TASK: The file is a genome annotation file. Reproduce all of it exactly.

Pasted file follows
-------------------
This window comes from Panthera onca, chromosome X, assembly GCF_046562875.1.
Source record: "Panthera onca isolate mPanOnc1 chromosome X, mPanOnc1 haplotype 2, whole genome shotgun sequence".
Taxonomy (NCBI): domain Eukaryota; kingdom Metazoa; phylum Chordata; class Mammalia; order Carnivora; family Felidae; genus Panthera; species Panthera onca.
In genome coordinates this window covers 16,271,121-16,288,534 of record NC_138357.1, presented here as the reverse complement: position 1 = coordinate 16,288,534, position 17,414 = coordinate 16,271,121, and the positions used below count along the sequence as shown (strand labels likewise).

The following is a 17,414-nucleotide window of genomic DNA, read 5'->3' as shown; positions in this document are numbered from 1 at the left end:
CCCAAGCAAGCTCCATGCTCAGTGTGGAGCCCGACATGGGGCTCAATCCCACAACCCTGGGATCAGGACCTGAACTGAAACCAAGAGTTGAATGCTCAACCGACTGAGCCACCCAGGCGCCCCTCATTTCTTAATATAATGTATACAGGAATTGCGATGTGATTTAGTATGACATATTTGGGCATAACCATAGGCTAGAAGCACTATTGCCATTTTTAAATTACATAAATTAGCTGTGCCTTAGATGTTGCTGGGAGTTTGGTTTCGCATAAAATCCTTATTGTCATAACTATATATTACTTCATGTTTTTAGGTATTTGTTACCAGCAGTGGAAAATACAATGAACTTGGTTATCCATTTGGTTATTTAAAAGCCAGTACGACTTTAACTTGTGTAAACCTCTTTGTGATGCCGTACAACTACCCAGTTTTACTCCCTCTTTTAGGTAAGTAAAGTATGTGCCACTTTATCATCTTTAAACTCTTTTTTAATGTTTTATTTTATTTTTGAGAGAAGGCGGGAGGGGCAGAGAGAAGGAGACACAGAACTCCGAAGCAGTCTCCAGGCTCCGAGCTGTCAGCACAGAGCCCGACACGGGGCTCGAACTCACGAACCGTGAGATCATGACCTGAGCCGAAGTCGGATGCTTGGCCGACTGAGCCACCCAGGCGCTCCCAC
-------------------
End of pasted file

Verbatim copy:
This window comes from Panthera onca, chromosome X, assembly GCF_046562875.1.
Source record: "Panthera onca isolate mPanOnc1 chromosome X, mPanOnc1 haplotype 2, whole genome shotgun sequence".
Taxonomy (NCBI): domain Eukaryota; kingdom Metazoa; phylum Chordata; class Mammalia; order Carnivora; family Felidae; genus Panthera; species Panthera onca.
In genome coordinates this window covers 16,271,121-16,288,534 of record NC_138357.1, presented here as the reverse complement: position 1 = coordinate 16,288,534, position 17,414 = coordinate 16,271,121, and the positions used below count along the sequence as shown (strand labels likewise).

The following is a 17,414-nucleotide window of genomic DNA, read 5'->3' as shown; positions in this document are numbered from 1 at the left end:
CCCAAGCAAGCTCCATGCTCAGTGTGGAGCCCGACATGGGGCTCAATCCCACAACCCTGGGATCAGGACCTGAACTGAAACCAAGAGTTGAATGCTCAACCGACTGAGCCACCCAGGCGCCCCTCATTTCTTAATATAATGTATACAGGAATTGCGATGTGATTTAGTATGACATATTTGGGCATAACCATAGGCTAGAAGCACTATTGCCATTTTTAAATTACATAAATTAGCTGTGCCTTAGATGTTGCTGGGAGTTTGGTTTCGCATAAAATCCTTATTGTCATAACTATATATTACTTCATGTTTTTAGGTATTTGTTACCAGCAGTGGAAAATACAATGAACTTGGTTATCCATTTGGTTATTTAAAAGCCAGTACGACTTTAACTTGTGTAAACCTCTTTGTGATGCCGTACAACTACCCAGTTTTACTCCCTCTTTTAGGTAAGTAAAGTATGTGCCACTTTATCATCTTTAAACTCTTTTTTAATGTTTTATTTTATTTTTGAGAGAAGGCGGGAGGGGCAGAGAGAAGGAGACACAGAACTCCGAAGCAGTCTCCAGGCTCCGAGCTGTCAGCACAGAGCCCGACACGGGGCTCGAACTCACGAACCGTGAGATCATGACCTGAGCCGAAGTCGGATGCTTGGCCGACTGAGCCACCCAGGCGCTCCCAC